Date of Award


Degree Type


Degree Name

Master of Science in Aeronautics and Astronautics


Aeronautics and Astronautics

First Advisor

Michael J. Grant

Committee Chair

Michael J. Grant

Committee Member 1

William A. Crossley

Committee Member 2

James M. Longuski


Traditionally, trajectory optimization for aerospace applications has been performed using either direct or indirect methods. Indirect methods produce highly accurate solutions but suer from a small convergence region, requiring initial guesses close to the optimal solution. In past two decades, a new series of analytical approximation methods have been used for solving systems of dierential equations and boundary value problems.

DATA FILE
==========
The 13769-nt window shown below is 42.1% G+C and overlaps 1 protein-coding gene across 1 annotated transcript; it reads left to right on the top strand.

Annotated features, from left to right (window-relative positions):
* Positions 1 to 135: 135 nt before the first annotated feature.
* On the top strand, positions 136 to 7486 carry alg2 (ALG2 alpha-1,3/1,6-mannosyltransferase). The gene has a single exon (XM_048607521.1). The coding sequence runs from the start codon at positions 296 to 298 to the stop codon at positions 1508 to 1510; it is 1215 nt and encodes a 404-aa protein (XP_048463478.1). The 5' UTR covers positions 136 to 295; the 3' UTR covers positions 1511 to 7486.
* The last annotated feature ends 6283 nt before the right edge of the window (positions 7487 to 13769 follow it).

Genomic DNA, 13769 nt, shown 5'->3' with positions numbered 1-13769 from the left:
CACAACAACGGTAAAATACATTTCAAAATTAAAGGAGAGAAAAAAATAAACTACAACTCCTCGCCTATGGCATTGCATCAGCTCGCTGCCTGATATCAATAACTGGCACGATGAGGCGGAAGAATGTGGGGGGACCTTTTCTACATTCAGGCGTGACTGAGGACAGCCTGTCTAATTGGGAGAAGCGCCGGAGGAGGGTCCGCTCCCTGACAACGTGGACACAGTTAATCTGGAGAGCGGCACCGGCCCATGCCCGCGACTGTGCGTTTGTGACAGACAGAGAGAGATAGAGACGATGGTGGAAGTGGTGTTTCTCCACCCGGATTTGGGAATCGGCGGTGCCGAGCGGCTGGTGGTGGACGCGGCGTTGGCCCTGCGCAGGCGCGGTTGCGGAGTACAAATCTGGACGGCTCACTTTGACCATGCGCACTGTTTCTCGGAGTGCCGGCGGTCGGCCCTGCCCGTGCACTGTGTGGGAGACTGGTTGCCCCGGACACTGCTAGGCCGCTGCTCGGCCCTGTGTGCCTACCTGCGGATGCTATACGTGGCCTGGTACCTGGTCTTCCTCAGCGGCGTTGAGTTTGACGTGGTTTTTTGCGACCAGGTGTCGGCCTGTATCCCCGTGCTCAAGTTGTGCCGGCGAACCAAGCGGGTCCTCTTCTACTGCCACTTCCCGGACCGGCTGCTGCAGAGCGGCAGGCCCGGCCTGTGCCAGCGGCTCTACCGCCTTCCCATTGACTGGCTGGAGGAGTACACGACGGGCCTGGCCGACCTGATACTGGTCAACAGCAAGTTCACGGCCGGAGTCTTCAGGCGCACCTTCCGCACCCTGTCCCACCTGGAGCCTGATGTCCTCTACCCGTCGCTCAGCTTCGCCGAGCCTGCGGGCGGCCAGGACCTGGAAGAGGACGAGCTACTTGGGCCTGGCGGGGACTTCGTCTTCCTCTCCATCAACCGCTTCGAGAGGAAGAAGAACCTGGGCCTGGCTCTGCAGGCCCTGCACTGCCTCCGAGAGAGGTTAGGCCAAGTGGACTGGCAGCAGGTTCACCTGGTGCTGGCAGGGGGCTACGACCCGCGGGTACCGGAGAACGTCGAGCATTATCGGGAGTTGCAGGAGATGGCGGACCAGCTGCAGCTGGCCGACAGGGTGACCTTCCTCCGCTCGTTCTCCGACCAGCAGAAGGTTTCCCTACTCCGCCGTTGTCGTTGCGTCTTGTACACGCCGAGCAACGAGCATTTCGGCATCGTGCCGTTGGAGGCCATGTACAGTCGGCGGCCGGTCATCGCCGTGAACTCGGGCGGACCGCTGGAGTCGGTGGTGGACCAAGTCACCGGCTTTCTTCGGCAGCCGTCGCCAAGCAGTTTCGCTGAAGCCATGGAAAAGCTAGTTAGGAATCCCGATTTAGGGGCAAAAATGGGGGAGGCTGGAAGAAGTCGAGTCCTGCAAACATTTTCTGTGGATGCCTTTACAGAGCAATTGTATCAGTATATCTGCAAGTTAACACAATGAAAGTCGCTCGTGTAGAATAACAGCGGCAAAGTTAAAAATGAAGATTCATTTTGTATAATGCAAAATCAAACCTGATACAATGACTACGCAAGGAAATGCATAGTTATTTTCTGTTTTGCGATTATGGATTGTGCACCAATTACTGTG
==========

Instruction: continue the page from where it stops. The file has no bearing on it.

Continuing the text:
The Homotopy Analysis Method (HAM) is one such method which has been used to solve typical boundary value problems in nance, science, and engineering. In this investigation, a methodology is created to solve indirect trajectory optimization problems using the Homotopy Analysis Method. Use of the auxiliary convergence control parameter to widen the convergence region and increase the rate of convergence have been demonstrated on multiple optimal control problems. The guaranteed convergence and the ease of selecting the initial guess for trajectory optimization problems makes the method of high signicance. It has been demonstrated that initial guesses for the optimal control problem can be generated using a simple approach based on only the initial boundary conditions. The approach has been demonstrated on the Zermelo's problem and two cases of a 2D ascent problem. It has been established that for free nal-time boundary value problems, nding the convergence region is much harder as compared to xed nal-time cases. To validate the approach, results are compared with those obtained using the MATLAB's bvp4c function. A number of new challenges are discovered and listed during the process.